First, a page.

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Shredded scrap prices down 50 percent in 4 years

By Bill Beck - October 5, 2015

As the ferrous scrap market drifts downward into October, it is sobering to look back at recent Octobers. In October 2008, as the U.S. economy was cratering in the wake of the sub-prime mortgage fiasco, ferrous scrap prices had already taken a tumultuous drop. Shredded prices in Pittsburgh that October had dropped to $250 from high prices above $500 in 2007.

Industry Survey of Factors Affecting the Upcoming Market

Imagine having advanced notice of what your allies, competitors, peers and clients are thinking about what's to come in each new monthly scrap market. Scrap Trends Outlook, delivers an exclusive look at where prices, supplies, demand and other factors may be heading. Each month, Scrap Trends Outlook gives you a chance to listen in on the emerging industry conversation about the upcoming scrap market and provides a comprehensive tool for buyers and sellers to gaze into an industry consensus of where the price and availability of scrap may be heading.

Numbers and Letters

A quick look at key points expected to affect next month's markets


Prices have not risen in an October market even once during the past decade. The last times prices rose from September to October was in 2004. In fact, the only time a price even moved sideways since then was No. 1 heavy melting two years ago. Although October decreases are occasionally small, declines tend to hit the double digits every year.


The Scrap Trends Outlook indicator number on average for mill, broker and export demand next month points to a decrease in the need for scrap. This is based on several major factors: The domestic steel capacity utilization rate is holding steady; export demand is waning; mill orders are in doubt; and service centers are not being aggressive.


The percentage of respondents in this month’s survey who expect prices to fall. An additional 33 percent say prices could be sideways or soft sideways next month. Prime and cut grades lead the way in expected market declines, with foundry grades following closely behind. That leaves only 9 percent of respondents looking for an increase.

Our Methodology

Scrap Trends Outlook Methodology: A numerical value is given to the overall trend for the upcoming month after all the survey results of a series of 15 indexes are calculated based on a weighted average. A number close to 50 will give a ‘sideways’ or ‘unchanged’ reading, while numbers above 50 will give a reading for a bullish trend. The closer to 100, the more likely it is that prices will trend upward. Conversely, a number below 50 will give a reading for a bearish trend. The closer to 0, the more likely it is that prices will trend downward. N/A means there were too few survey responses to publish a reliable figure.

Taking Account

A look at how Scrap Trends Outlook Index numbers for September stacked up against actual changes in last month's market.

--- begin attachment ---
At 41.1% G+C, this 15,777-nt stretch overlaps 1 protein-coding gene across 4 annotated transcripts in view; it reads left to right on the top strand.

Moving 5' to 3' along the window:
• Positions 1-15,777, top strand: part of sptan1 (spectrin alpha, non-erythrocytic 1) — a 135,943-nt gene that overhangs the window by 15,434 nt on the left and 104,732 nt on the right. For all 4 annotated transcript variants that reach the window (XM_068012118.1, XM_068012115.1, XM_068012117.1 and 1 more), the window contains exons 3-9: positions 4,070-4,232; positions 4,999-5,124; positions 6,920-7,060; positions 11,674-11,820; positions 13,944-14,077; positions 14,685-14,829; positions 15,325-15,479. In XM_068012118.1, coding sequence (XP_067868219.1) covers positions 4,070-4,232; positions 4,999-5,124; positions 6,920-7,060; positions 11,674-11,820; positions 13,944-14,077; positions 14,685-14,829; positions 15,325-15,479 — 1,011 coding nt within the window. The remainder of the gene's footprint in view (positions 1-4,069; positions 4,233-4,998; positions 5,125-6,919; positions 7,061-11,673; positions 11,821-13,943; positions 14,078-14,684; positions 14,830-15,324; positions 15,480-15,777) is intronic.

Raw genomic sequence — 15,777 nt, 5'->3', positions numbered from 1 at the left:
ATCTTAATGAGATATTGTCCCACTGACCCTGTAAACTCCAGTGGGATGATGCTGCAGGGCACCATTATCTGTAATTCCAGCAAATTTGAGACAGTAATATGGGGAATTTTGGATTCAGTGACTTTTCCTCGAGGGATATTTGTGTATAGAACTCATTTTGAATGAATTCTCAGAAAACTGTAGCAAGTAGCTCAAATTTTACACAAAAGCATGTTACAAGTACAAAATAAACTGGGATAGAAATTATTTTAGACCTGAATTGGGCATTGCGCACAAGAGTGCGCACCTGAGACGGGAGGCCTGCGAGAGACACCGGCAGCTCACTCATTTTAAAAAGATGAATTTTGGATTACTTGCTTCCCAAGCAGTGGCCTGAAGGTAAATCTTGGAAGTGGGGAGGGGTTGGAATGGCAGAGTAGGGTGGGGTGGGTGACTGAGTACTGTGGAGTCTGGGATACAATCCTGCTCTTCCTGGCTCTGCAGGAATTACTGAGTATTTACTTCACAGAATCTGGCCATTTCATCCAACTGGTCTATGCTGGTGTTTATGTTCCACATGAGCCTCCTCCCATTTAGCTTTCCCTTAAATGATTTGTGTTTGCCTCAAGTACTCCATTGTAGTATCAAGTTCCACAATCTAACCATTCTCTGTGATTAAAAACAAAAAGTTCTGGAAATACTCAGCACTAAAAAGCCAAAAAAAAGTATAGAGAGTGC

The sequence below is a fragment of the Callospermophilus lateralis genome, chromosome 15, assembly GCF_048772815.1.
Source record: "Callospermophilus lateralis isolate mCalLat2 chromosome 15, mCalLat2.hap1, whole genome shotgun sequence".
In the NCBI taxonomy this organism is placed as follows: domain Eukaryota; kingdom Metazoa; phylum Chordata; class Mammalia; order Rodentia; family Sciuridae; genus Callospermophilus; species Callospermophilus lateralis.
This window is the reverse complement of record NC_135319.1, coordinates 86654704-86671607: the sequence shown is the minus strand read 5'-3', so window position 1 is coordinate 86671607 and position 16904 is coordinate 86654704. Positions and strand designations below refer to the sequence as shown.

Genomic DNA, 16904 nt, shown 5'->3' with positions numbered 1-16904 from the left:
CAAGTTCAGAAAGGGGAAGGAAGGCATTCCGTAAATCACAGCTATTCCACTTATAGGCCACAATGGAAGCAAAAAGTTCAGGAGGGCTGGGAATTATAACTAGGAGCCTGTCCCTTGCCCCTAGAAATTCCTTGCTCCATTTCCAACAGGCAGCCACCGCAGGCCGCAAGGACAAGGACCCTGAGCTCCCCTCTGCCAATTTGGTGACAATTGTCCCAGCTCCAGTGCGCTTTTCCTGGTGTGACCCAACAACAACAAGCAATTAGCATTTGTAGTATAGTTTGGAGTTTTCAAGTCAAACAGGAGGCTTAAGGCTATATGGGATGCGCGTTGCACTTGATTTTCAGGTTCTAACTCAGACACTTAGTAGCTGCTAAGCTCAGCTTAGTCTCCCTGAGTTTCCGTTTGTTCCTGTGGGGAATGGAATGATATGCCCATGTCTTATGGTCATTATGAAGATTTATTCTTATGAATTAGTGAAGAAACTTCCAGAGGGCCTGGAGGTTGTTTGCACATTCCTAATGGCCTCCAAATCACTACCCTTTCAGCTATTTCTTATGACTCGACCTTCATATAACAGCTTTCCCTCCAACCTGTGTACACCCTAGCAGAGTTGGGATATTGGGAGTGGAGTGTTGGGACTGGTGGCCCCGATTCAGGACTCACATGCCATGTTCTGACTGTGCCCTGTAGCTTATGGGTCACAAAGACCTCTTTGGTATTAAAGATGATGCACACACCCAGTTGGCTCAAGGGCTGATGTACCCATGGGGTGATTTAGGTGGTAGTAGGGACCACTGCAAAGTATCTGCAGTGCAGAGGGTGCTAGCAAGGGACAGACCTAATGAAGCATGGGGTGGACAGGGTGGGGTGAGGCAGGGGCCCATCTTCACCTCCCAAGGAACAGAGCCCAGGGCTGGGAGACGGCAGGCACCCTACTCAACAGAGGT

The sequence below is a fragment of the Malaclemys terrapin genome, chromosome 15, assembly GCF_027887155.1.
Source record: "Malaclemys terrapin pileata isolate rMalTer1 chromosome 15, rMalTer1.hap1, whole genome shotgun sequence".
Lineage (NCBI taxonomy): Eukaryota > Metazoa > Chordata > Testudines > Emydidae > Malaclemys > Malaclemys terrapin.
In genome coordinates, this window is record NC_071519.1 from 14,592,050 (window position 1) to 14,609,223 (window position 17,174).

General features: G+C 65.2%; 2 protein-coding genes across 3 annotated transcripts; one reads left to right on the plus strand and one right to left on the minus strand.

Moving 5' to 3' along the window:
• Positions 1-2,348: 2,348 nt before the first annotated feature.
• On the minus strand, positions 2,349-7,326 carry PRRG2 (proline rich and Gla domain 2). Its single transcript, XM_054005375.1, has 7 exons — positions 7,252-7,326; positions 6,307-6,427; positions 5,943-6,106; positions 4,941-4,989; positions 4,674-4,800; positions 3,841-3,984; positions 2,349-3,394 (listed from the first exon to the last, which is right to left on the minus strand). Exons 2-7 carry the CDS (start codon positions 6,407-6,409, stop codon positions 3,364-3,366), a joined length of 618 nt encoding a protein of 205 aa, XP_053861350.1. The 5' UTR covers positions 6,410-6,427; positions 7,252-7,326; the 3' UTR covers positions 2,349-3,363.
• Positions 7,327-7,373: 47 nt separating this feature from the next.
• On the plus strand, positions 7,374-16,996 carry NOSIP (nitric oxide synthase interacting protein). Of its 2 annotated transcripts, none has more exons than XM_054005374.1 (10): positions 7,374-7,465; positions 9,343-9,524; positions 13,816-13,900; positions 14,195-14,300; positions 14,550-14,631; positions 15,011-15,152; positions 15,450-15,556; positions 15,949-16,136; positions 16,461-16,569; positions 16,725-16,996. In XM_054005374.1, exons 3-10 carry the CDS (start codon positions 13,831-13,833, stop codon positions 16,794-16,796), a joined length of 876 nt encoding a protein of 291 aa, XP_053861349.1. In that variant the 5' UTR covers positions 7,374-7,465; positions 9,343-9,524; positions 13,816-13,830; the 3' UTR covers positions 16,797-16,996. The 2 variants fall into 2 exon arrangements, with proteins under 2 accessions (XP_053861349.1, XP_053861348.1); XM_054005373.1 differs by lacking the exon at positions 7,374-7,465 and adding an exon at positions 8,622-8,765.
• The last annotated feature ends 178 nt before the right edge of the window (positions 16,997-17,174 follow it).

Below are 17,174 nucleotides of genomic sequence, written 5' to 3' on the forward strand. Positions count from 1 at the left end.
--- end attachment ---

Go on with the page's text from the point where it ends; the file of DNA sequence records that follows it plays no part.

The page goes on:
Prime Grades

October Review
October Review
October outlook:
Bullish (53.0)
October's actual change:
Busheling: -$8/3% 
Bundles: -$8/4% 

Cut Grades

October Review
October Review
October outlook:
Bullish (52.8)
October's actual change:
No. 1 HM: -$12/6% 
P&S: -$10/4% 

Frag Grades

October Review
October Review
October outlook:
Bullish (52.2)
October's actual change:
Shred: -$11/5% 

Foundry Grades

October Review
October Review
October outlook:
Sideways (50.0)
October's actual change:
Punchings: -$10/2% 
Misc. Foundry: -$10/3% 

10 Things to Watch

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Seasonal issues tend to make fall markets more likely to decline, due to holidays and inventory accounting
Raw steel capacity utilization rates are stagnant again
The supply of scrap is sufficient to meet needs
Export demand is weaker from Turkey and China
Service centers are behaving cautiously in the market
Feeder yards may slow down in the colder weather, creating some shortages of shredded scrap
Weather could begin to deteriorate
Finished steel goods sales are down
History strongly suggests October prices may decrease
The strong U.S. dollar is hurting all aspects of business

Notable Quotes about Next Month

" It depends on the accuracy of export reports; some say export tonnage is down and scrap is flowing inbound, other reports say that large tonnages have been sold to exporters."
" The domestic ferrous scrap markets continue to soften as export prices decline. Collections rates are steady despite prices dropping. Operating rates contributing to uncertainty."
" Mill demand remains sluggish while scrap and metallics supplies are plentiful."
" Everything is quiet – sales and production; everyone is reducing inventory."
" Lower exports, mill maintenance, steel service centers’ large inventories."
" Scrap dealers will have too much supply."
" Domestic scrap prices could potentially benefit from a decrease in steel imports as domestic operating rates improve. However, increases may be muted from increases in supply of imported scrap, ore-based metallics and semi-finished steel products."
" I think the domestic steel industry will work very hard to do things to create a higher-priced market."
" Scrap price will go up after it bottoms in a few months."
" Sales forecast still looks flat."